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The minimum balance at risk: a proposal to mitigate the systemic risks posed by money market funds

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Author Info

  • Patrick E. McCabe
  • Marco Cipriani
  • Michael Holscher
  • Antoine Martin

Abstract

This paper introduces a proposal for money market fund (MMF) reform that could mitigate systemic risks arising from these funds by protecting shareholders, such as retail investors, who do not redeem quickly from distressed funds. Our proposal would require that a small fraction of each MMF investor's recent balances, called the "minimum balance at risk" (MBR), be demarcated to absorb losses if the fund is liquidated. Most regular transactions in the fund would be unaffected, but redemptions of the MBR would be delayed for thirty days. A key feature of the proposal is that large redemptions would subordinate a portion of an investor's MBR, creating a disincentive to redeem if the fund is likely to have losses. In normal times, when the risk of MMF losses is remote, subordination would have little effect on incentives. We use empirical evidence, including new data on MMF losses from the U.S. Treasury and the Securities and Exchange Commission, to calibrate an MBR rule that would reduce the vulnerability of MMFs to runs and protect investors who do not redeem quickly in crises.

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Bibliographic Info

Paper provided by Federal Reserve Bank of New York in its series Staff Reports with number 564.

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Date of creation: 2012
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Handle: RePEc:fip:fednsr:564

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Related research

Keywords: Money market funds ; Human behavior ; Investments ; Financial crises ; Systemic risk;

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References

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  1. Lyon, Andrew B, 1984. " Money Market Funds and Shareholder Dilution," Journal of Finance, American Finance Association, vol. 39(4), pages 1011-20, September.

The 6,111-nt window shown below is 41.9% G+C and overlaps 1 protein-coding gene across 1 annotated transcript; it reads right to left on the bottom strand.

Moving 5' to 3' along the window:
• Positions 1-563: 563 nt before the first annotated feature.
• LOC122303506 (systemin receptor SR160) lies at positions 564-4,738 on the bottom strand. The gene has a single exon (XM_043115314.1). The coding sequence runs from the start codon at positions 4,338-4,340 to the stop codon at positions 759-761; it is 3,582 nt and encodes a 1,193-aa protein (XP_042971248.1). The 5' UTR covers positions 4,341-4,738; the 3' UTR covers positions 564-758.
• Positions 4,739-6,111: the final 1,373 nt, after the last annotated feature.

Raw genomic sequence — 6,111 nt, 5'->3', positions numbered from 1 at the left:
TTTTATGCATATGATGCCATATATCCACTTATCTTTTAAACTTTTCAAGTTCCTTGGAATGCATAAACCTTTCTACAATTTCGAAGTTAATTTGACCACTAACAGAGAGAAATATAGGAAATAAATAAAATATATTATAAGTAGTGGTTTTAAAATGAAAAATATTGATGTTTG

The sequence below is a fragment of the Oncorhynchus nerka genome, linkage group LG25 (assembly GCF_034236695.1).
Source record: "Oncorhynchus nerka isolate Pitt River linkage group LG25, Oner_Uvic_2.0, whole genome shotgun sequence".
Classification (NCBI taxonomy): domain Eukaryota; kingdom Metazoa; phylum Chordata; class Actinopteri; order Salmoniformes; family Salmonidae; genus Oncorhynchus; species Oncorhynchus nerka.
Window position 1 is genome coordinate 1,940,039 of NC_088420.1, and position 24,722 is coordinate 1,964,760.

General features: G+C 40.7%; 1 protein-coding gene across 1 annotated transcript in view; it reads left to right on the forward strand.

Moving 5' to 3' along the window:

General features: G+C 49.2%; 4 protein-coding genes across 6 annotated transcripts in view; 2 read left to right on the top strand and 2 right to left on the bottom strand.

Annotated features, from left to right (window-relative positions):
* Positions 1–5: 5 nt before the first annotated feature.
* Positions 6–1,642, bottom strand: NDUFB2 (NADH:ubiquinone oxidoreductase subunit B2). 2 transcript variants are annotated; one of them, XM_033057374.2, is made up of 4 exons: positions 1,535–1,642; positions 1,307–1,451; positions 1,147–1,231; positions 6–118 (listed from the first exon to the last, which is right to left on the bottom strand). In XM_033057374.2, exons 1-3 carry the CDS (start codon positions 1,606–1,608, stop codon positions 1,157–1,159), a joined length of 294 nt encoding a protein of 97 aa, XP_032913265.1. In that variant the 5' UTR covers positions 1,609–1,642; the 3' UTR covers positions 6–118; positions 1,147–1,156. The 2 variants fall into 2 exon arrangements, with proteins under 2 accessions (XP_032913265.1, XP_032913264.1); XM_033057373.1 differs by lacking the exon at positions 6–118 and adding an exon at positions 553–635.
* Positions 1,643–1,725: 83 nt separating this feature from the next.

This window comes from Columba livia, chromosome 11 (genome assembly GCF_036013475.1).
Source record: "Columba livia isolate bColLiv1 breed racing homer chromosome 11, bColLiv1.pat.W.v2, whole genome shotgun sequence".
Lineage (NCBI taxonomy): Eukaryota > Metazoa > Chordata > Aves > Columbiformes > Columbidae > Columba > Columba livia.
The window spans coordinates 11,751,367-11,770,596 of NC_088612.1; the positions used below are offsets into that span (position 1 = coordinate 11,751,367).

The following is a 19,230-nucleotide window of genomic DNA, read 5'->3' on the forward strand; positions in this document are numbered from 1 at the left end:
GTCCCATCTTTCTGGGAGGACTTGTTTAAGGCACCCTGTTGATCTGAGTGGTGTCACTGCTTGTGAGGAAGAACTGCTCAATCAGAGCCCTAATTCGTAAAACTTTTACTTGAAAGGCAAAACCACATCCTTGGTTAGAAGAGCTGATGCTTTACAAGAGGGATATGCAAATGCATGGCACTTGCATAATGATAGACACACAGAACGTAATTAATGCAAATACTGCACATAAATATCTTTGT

2. Jonathan Witmer, 2012. "Does the Buck Stop Here? A Comparison of Withdrawals from Money Market Mutual Funds with Floating and Constant Share Prices," Working Papers 12-25, Bank of Canada.
  3. Steffanie A. Brady & Ken E. Anadu & Nathaniel R. Cooper, 2012. "The stability of prime money market mutual funds: sponsor support from 2007 to 2011," Risk and Policy Analysis Unit Working Paper RPA 12-3, Federal Reserve Bank of Boston.
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Cited by:
  1. Tobias Adrian Author-Name: Adam B. Ashcraft, 2012. "shadow banking: a review of the literature," The New Palgrave Dictionary of Economics, Palgrave Macmillan.
  2. Marco Cipriani & Antoine Martin & Bruno M. Parigi, 2013. "Money market funds intermediation, bank instability, and contagion," Staff Reports 599, Federal Reserve Bank of New York.
  3. Manmohan Singh, 2012. "Puts in the Shadow," IMF Working Papers 12/229, International Monetary Fund.
  4. Adrian, Tobias, 2014. "Financial stability policies for shadow banking," Staff Reports 664, Federal Reserve Bank of New York.
  5. Eisenbach, Thomas M. & Keister, Todd & McAndrews, James J. & Yorulmazer, Tanju, 2014. "Stability of funding models: an analytical framework," Economic Policy Review, Federal Reserve Bank of New York, issue Feb, pages 29-47.
  6. Huberto M. Ennis, 2012. "Some theoretical considerations regarding net asset values for money market funds," Economic Quarterly, Federal Reserve Bank of Richmond, issue 4Q, pages 231-254.
  7. Tobias Adrian & Adam B. Ashcraft & Nicola Cetorelli, 2013. "Shadow bank monitoring," Staff Reports 638, Federal Reserve Bank of New York.
  8. Bengtsson, E., 2013. "Fund Management and Systemic Risk - Lessons from the Global Financial Crisis," CITYPERC Working Paper Series 2013-06, Department of International Politics, City University London.

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